Two Must-Reads On Torture: Andrew Sullivan And Matthew Alexander
Matthew Alexander is a pseudonymous former US interrogator who, in post-Abu Ghraib Iraq, used techniques that led to the capture of Abu Musab Al Zarqawi. His wrote How to Break a Terrorist: The US Interrogators Who Used Brains, Not Brutality, to Take Down the Deadliest Man in Iraq. Alexander, who will be on radio with me Thursday night, shows how claims that waterboarding was used to lead to bin Laden are false.
In fact, the information about the existence of a courier working for bin Laden was provided by several detainees, not just waterboarded al Qaeda operatives Kalid Sheikh Mohammed and Abu Faraj al-Libi — we had one detainee in Iraq who provided information about a courier in 2006. The key pieces of information, however, were the courier’s real name and location. His family name was first uncovered by CIA assets in Pakistan through other sources. The NSA subsequently figured out his full real name and location from an intercepted phone call. Waterboarding had nothing to do with it.
Moreover, common sense dictates that all high-ranking leaders have couriers — and their nicknames do little to lead us to them. This is because many members of al Qaeda change names or take on a nom de guerre after joining for both operational security and cultural reasons.
[A] Qaeda operative named Hassan Ghul, captured in Iraq, … told interrogators that Mr. Kuwaiti was a trusted courier who was close to Bin Laden, as well as to Mr. Mohammed and to Abu Faraj al-Libi, who had become the operational chief of Al Qaeda after Mr. Mohammed’s capture. Mr. Kuwaiti, Mr. Ghul added, had not been seen in some time — which analysts thought was a possible indication that the courier was hiding out with Bin Laden. The details of Mr. Ghul’s treatment are unclear, though the C.I.A. says he was not waterboarded. The C.I.A. asked the Justice Department to authorize other harsh torture methods for use on him, but it is unclear which were used. One official recalled that Mr. Ghul was “quite cooperative,” saying that rough treatment torture, if any, would have been brief.
Or, as Sullivan put it:
We don’t know what was done to this “quite cooperative” source of information, but the very fact that he was “quite cooperative” suggests that torturing him, if that is what was done, was unnecessary. This was 2004. We only found and killed bin Laden Monday. This was no ticking time-bomb scenario in any way – the slim exception to the rule used to create a torture bureaucracy. There was no need to torture. None whatsoever.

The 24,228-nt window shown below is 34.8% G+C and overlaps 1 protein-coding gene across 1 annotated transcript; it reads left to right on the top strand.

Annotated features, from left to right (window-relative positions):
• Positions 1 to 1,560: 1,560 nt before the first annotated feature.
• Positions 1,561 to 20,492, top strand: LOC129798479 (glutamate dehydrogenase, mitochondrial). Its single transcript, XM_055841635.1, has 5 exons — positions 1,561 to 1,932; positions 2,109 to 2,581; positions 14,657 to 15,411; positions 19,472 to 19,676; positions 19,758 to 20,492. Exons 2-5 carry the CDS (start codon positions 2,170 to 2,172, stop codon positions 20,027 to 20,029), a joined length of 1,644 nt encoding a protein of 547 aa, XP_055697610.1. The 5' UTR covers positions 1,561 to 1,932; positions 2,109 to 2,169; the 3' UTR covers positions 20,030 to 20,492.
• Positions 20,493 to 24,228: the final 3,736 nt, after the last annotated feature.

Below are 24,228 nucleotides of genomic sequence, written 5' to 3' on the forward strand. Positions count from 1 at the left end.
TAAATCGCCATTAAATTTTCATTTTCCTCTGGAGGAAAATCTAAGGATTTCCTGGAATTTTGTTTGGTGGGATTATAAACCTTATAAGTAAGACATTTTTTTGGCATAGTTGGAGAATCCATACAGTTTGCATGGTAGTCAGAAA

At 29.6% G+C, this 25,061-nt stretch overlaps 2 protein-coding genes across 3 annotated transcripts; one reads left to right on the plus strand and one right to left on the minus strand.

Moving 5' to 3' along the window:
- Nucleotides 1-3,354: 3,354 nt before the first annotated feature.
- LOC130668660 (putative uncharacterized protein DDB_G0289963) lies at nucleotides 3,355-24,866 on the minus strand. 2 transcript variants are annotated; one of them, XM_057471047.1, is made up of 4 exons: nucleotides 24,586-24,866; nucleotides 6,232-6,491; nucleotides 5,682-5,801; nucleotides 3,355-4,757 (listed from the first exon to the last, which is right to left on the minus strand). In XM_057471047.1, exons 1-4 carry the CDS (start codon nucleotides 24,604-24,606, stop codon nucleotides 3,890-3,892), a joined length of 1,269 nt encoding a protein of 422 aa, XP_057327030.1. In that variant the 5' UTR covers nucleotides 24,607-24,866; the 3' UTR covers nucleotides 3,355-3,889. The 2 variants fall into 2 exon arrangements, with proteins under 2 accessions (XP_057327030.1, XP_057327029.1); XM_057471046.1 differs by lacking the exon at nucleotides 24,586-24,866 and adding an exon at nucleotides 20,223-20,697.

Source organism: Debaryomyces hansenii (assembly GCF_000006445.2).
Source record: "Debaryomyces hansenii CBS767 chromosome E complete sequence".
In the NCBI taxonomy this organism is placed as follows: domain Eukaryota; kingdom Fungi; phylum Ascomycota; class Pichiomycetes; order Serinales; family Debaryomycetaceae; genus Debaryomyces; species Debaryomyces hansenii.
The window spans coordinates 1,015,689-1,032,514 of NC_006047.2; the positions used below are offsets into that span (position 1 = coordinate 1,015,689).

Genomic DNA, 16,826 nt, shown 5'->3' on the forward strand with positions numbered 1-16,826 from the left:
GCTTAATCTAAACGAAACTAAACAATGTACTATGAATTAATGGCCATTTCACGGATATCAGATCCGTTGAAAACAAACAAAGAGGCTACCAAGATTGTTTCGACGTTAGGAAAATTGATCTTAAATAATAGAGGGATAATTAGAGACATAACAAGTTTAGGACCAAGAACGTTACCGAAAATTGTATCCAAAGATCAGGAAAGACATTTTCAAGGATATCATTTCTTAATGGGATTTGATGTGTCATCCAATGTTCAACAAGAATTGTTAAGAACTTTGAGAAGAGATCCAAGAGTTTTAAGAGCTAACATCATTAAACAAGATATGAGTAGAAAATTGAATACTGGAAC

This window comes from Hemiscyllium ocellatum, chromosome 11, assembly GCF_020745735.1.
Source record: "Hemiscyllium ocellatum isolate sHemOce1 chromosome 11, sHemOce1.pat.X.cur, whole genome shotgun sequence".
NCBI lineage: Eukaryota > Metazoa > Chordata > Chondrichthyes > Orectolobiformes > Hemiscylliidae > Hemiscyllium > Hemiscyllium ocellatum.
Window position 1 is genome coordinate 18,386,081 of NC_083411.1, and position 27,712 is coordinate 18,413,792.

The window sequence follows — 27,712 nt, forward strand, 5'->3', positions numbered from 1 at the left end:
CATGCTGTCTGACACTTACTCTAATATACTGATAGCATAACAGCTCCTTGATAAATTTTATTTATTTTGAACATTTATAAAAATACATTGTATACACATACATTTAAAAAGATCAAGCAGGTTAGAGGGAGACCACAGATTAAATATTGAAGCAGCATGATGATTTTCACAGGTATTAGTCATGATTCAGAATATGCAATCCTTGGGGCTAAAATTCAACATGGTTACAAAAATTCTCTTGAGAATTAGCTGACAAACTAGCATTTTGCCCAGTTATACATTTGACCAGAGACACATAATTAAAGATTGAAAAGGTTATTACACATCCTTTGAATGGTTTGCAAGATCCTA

Then on to Abu Faraj al-Libi and Khaled Sheikh Mohammed, both tortured by the Bush administration. What we know is that the result of torture was a repeated denial by both of them that the key courier in question was relevant, let alone any details about him
KSM was asked about Kuwaiti in 2003 and said he was retired and not important. Libi said he didn’t now Kuwaiti when questioned in 2005 and gave a different name for bin Laden’s courier, which turned out to be false.
The American war criminals then argue that although neither torture victim gave up the correct information, and one gave an entirely false lead, it was their refusal to tell the truth that proves torture worked! Seriously. It was the failure of torture to get accurate information that proves the validity of the torture! And here you see the psychology of the torturer in graphic light. They know what they did was inexcusable, un-American, evil. And so it must be justified in their minds.
Truths gained from torture legitimize it; lies gained from torture legitimize it. The torturer can pick and choose. This is not a reasoned argument; it is a form of self-exculpation after committing evil that will haunt these torturers to the end of their days, as it should.
And yet the right has used all of its oxygen in the days since the death of bin Laden scrambling to justify torture, way out of proportion to its value. And it clearly did not lead, as Congressman Peter King claimed, “directly” to the capture and death of Osama bin Laden.Click here for reuse options!
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